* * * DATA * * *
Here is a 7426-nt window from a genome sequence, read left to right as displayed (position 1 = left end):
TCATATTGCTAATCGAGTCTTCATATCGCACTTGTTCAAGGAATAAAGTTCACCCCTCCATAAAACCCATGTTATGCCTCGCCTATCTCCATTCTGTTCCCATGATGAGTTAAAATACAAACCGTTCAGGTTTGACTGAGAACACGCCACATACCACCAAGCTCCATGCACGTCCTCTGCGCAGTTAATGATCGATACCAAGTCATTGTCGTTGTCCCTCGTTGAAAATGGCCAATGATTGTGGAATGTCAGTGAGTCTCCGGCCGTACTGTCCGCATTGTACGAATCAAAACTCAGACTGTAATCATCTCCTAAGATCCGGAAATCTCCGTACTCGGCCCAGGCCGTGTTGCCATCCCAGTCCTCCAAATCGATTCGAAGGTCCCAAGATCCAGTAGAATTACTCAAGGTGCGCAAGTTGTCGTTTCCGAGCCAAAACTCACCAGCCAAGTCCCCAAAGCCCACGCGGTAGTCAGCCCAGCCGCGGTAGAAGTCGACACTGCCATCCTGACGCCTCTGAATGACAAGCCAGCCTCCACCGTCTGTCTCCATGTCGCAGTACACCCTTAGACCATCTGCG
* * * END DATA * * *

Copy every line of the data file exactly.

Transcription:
Here is a 7426-nt window from a genome sequence, read left to right as displayed (position 1 = left end):
TCATATTGCTAATCGAGTCTTCATATCGCACTTGTTCAAGGAATAAAGTTCACCCCTCCATAAAACCCATGTTATGCCTCGCCTATCTCCATTCTGTTCCCATGATGAGTTAAAATACAAACCGTTCAGGTTTGACTGAGAACACGCCACATACCACCAAGCTCCATGCACGTCCTCTGCGCAGTTAATGATCGATACCAAGTCATTGTCGTTGTCCCTCGTTGAAAATGGCCAATGATTGTGGAATGTCAGTGAGTCTCCGGCCGTACTGTCCGCATTGTACGAATCAAAACTCAGACTGTAATCATCTCCTAAGATCCGGAAATCTCCGTACTCGGCCCAGGCCGTGTTGCCATCCCAGTCCTCCAAATCGATTCGAAGGTCCCAAGATCCAGTAGAATTACTCAAGGTGCGCAAGTTGTCGTTTCCGAGCCAAAACTCACCAGCCAAGTCCCCAAAGCCCACGCGGTAGTCAGCCCAGCCGCGGTAGAAGTCGACACTGCCATCCTGACGCCTCTGAATGACAAGCCAGCCTCCACCGTCTGTCTCCATGTCGCAGTACACCCTTAGACCATCTGCG